Asian Cup experience should spur India to move ahead: Hammam
Asian Football Confederation President Mohammed bin Hammam on Thursday said India's participation in the Asian Cup after a gap of 27 years could see the country taking the first step towards the glory days of the past when they were continental leaders.sports Updated: Jan 13, 2011 12:51 IST
Asian Football Confederation President Mohammed bin Hammam on Thursday said India's participation in the Asian Cup after a gap of 27 years could see the country taking the first step towards the glory days of the past when they were continental leaders.
India are taking part in the Asian Cup for the first time after 1984 and Bin Hammam forsees the country becoming a strong side in future tournaments.
"I am happy for India to play in Asian Cup after so many years, after long disappearance. I welcome them. The national association, the players and fans in India must be feeling excited that their team is playing in the Asian Cup. I do believe it is the start of the wake up call for India by all means and from here on they should move ahead," Bin Hammam told PTI in an interview.
"India started football in Asia with the first official match being played there in 1854. In the recent past there has been strong development of football in Asia except for India. Football in India has changed from 27 years ago but many countries of the region had gone ahead of India and they have the chance to move forward now.
"In 1988, Japan played in the Asian Cup for the first time when it was held here in Qatar and they could not win a match and failed to get past the group stage. But in the next tournament in 1992, they were the champions. I have a feeling that the same can happen in the case of India. The federation and people of India want change in their football fortunes," said the Qatari, who was recently elected to his third four-year term as AFC chief.
"It is a myth," said Hammam, when queried about India lagging behind mainly due to acute lack of infrastructure in the country.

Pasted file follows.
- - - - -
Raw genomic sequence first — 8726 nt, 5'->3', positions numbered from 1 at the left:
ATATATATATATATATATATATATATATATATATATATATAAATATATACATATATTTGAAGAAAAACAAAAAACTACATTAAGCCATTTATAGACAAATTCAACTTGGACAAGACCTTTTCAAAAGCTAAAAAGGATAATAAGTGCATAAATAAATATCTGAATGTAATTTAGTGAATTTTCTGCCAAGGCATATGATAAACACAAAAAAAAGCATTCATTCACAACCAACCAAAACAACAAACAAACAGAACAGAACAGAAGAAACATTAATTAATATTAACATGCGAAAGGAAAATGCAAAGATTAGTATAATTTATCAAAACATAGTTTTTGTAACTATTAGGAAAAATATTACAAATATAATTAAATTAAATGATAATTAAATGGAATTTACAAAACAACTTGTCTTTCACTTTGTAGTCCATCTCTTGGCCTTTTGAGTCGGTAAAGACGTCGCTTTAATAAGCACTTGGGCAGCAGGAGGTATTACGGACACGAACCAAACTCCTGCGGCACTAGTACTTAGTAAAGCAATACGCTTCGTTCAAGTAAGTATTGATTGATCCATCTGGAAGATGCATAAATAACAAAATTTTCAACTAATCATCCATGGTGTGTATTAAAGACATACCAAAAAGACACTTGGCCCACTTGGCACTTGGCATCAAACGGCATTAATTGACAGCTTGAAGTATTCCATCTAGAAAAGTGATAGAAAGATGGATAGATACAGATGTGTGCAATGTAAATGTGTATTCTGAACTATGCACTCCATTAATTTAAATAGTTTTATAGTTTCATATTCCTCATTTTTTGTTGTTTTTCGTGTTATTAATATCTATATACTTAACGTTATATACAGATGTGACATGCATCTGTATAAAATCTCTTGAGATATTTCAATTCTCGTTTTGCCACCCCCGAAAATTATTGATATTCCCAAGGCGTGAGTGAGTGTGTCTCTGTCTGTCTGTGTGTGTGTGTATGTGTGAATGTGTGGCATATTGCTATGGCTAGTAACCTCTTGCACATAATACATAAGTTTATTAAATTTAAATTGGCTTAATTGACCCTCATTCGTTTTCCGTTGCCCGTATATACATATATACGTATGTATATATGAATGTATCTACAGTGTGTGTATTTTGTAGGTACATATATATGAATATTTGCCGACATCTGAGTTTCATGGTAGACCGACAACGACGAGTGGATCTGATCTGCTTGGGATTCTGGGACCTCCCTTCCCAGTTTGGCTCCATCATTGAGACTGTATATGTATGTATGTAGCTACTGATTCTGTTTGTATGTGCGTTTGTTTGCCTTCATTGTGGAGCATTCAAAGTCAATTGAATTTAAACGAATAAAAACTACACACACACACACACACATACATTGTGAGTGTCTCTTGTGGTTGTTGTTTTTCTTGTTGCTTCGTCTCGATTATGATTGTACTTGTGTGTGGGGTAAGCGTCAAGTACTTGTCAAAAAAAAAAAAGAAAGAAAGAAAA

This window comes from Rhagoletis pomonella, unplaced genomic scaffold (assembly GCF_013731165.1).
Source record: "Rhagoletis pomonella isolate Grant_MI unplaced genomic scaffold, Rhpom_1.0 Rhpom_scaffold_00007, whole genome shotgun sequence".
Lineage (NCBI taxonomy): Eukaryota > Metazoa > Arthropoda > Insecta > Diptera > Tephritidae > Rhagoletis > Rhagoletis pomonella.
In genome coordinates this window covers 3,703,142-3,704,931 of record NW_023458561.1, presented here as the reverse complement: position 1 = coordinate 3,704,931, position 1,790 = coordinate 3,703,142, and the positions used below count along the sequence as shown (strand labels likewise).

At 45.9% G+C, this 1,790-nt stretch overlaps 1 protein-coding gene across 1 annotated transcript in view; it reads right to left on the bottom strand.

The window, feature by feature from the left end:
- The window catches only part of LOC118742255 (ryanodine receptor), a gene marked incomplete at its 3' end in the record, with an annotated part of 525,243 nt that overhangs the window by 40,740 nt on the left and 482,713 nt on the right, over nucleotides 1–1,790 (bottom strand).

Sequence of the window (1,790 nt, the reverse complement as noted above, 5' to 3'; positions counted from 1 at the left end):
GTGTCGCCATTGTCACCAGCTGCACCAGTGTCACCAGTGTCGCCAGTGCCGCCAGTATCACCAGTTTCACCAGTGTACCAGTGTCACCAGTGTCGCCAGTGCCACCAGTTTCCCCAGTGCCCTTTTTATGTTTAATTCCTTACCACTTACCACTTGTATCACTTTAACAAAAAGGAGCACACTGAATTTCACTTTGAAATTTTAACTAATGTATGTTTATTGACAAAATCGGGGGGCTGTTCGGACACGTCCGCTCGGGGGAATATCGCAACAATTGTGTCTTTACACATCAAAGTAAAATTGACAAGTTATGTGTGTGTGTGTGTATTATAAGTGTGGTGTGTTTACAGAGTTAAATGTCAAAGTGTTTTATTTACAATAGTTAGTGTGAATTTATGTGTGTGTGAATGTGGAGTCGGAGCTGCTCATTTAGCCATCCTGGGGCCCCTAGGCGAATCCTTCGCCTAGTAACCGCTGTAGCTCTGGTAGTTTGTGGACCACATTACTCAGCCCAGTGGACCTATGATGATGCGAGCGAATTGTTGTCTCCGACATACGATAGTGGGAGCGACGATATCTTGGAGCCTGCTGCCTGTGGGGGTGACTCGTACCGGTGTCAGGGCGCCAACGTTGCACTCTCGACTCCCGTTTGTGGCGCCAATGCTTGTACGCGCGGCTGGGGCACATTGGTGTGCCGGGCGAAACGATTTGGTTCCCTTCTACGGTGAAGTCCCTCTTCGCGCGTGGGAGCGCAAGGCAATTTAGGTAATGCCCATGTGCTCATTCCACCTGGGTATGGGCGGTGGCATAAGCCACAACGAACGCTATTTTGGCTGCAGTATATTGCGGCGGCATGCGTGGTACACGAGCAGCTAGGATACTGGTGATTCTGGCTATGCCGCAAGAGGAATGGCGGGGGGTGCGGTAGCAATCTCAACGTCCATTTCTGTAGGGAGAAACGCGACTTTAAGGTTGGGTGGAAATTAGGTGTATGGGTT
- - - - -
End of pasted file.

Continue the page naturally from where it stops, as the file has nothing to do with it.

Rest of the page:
Asked about his views on FIFA chief Sepp Blatter's reported comments that India could be a potential candidate to host the World Cup in 2026 or after, Bin Hammam said, "Every country has a right and ambition to host big events like the World Cup. It is not in our hands. It is entirely in India's hands and not an external wish."
"If India wants to host the World Cup they will have to show in their bid that they are capable and ready. It depends on the determination of India to take up the challenge," he said.
The AFC chief, however, said India will have to address the issues of lack of football infrastructure if it has to host big international events.
Asked if India should bid for 2019 Asian Cup, Bin Hammam said, "India will have to be ready and naturally infrastructure will have to be developed in a way that it meets today's international football standards."
"Lot of things need to be done. Football is not played in isolation. Countries play against each other and clubs in Asia have become very professional and we know these things are not in India. These are no secrets.
"People know what Qatar have, the stadiums and the facilities which India do not have. It is a myth (why this is happening in India). They will have to address these issues. It is entirely the Indians who will have to do this and fix it. The Indian Clubs will have to be commercial entities if you want to progress further," he said.
Asked if FIFA would continue to support Indian football with projects like 'Win in India with India' started in 2008, Bin Hammam said, "Win Project moves from country to country but the USD eight million FIFA gives is nothing. What will you do with it. This is just a small amount.
"What is important is that there will have to be mass participation in football and part of Indian football must be commercialised and businessmen will see opportunity to enter to football. Commercialisation of Indian football is a must and I am sure it will be a success," he said.
Bin Hammam said those clubs which do not fulfil AFC licensing criteria -- with deadline already over on December 2010 -- would not be allowed to take part in the next I-League.
"The AFC criteria apply to all clubs in all of Asia. It is not on Indian clubs only. The rules will apply. We want to transform part of India football into elite football, as international level football.
"But hardly 12 or 14 top clubs are there in a subcontinent like India. This I feel is just a small drop in a vast ocean. Indian clubs need to take the lead in this development," Hamman said.